Support surfaces reduce the risk of pressure ulcers by minimizing pressure in vulnerable areas.
A support surface is any bed, mattress, mattress overlay, or seat cushion that is intended to reduce pressure, especially to areas vulnerable to pressure ulcer development. It is important to remember that a wheelchair is a part of the support surface.
The regular use of support surfaces can reduce the risk of pressure ulcers by minimizing pressure in vulnerable areas. Although support surfaces do not heal pressure ulcers, they are essential to prevention, treatment and allowing for healing.
All equipment should meet your individual needs. The equipment that was recommended for you during rehabilitation, or shortly thereafter, may not be appropriate later as you increase the amounts and types of activities you participate in.
Additionally, equipment should be in good repair. Over time, bed and chair surfaces are compressed and flattened (also known as “bottoming out”), at which point they no longer provide adequate protection against the effects of pressure.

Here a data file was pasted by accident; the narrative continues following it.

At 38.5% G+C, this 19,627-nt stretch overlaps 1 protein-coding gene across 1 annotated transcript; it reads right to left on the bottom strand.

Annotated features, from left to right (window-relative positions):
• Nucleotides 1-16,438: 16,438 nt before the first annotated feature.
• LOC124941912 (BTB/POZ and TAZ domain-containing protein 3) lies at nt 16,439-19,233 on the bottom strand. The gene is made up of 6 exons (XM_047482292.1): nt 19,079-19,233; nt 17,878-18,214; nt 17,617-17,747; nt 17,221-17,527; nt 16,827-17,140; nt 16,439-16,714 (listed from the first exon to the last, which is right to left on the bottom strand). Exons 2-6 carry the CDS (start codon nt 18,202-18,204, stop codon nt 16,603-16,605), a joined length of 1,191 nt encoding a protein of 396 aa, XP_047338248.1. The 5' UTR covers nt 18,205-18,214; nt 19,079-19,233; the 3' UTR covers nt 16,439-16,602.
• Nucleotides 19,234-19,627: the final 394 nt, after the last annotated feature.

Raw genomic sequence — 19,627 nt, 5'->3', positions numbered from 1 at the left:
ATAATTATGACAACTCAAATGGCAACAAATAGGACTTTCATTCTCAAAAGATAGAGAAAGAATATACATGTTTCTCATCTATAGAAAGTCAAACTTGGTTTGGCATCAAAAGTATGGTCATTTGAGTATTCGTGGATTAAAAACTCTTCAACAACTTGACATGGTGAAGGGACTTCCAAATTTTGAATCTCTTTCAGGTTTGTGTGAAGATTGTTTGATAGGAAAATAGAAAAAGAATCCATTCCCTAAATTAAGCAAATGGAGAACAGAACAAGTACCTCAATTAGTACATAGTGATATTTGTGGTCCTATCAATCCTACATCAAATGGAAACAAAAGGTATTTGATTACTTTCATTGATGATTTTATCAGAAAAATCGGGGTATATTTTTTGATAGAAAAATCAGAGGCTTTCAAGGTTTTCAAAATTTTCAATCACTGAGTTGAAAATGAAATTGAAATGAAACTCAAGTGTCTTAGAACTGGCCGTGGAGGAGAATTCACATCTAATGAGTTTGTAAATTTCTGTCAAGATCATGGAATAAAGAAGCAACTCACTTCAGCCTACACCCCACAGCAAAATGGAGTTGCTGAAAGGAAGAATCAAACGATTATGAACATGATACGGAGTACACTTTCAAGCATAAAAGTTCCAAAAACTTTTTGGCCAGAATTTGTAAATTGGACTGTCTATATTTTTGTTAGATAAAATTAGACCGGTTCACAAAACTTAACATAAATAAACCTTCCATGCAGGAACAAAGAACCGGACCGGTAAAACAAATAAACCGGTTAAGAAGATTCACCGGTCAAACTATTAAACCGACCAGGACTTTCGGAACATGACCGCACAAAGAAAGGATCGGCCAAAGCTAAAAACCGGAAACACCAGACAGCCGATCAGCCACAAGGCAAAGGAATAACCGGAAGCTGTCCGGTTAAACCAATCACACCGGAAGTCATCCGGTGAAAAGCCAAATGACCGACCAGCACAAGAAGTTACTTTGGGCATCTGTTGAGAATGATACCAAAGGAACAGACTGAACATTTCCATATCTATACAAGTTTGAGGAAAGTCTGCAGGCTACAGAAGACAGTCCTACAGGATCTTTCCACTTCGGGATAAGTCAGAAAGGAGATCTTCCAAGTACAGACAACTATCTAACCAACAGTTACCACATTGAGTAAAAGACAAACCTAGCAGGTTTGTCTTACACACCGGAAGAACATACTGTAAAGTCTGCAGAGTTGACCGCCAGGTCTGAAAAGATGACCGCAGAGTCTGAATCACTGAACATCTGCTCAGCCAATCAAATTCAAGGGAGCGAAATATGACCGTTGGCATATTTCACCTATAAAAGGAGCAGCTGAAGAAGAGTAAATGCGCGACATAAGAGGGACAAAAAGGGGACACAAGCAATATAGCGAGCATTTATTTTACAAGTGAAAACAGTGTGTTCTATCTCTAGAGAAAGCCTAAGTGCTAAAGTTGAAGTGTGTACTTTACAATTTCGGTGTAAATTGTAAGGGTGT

Financial coverage (reimbursement) for support surfaces differs among insurance companies and other third-party payers. Before purchasing anything, check your policy to see what your insurer covers. If you encounter problems with your reimbursement, contact your social worker or case manager or ask your health-care provider to refer you to an appropriate person.
A number of factors, other than those associated with your SCI, determine the type of pressure-reducing equipment that may be recommended for you, including:
• Daily routines and lifestyle activities (work, school, leisure, sports)
• Your specific preferences regarding your equipment
• Who you live with and who assists you on a daily basis
• Whether you have access to all areas in your residence (doorways, carpet vs. hard flooring)
• How you get around in your community
• What resources are available to you for replacement and repair of your equipment
Similarly, a number of important factors must be considered before a wheelchair cushion or seating system is recommended:
• Height, weight and body build
• Posture (do you slouch or have any curvature?)
• Your ability to shift your weight
• Your level of comfort
• The length of time you sit in the wheelchair
• The frequency and types of daily activities
• Your financial and social resources
Factors that pertain to your wheelchair and cushion:
• The type of wheelchair that meets your mobility needs (manual versus motorized, tilt-in-space versus recliner, solid seat versus sling)
• The cushion’s ability to support your body and promote good posture
• The cushion’s cost, care and maintenance
The result should be equipment that works well for you and those who assist in your care. If not, let your health-care provider know so you can explore other options.
Remember, what is right today may not be right later in life.
Visit to www.scicpg.org to download a free copy of Pressure Ulcers: What You Should Know.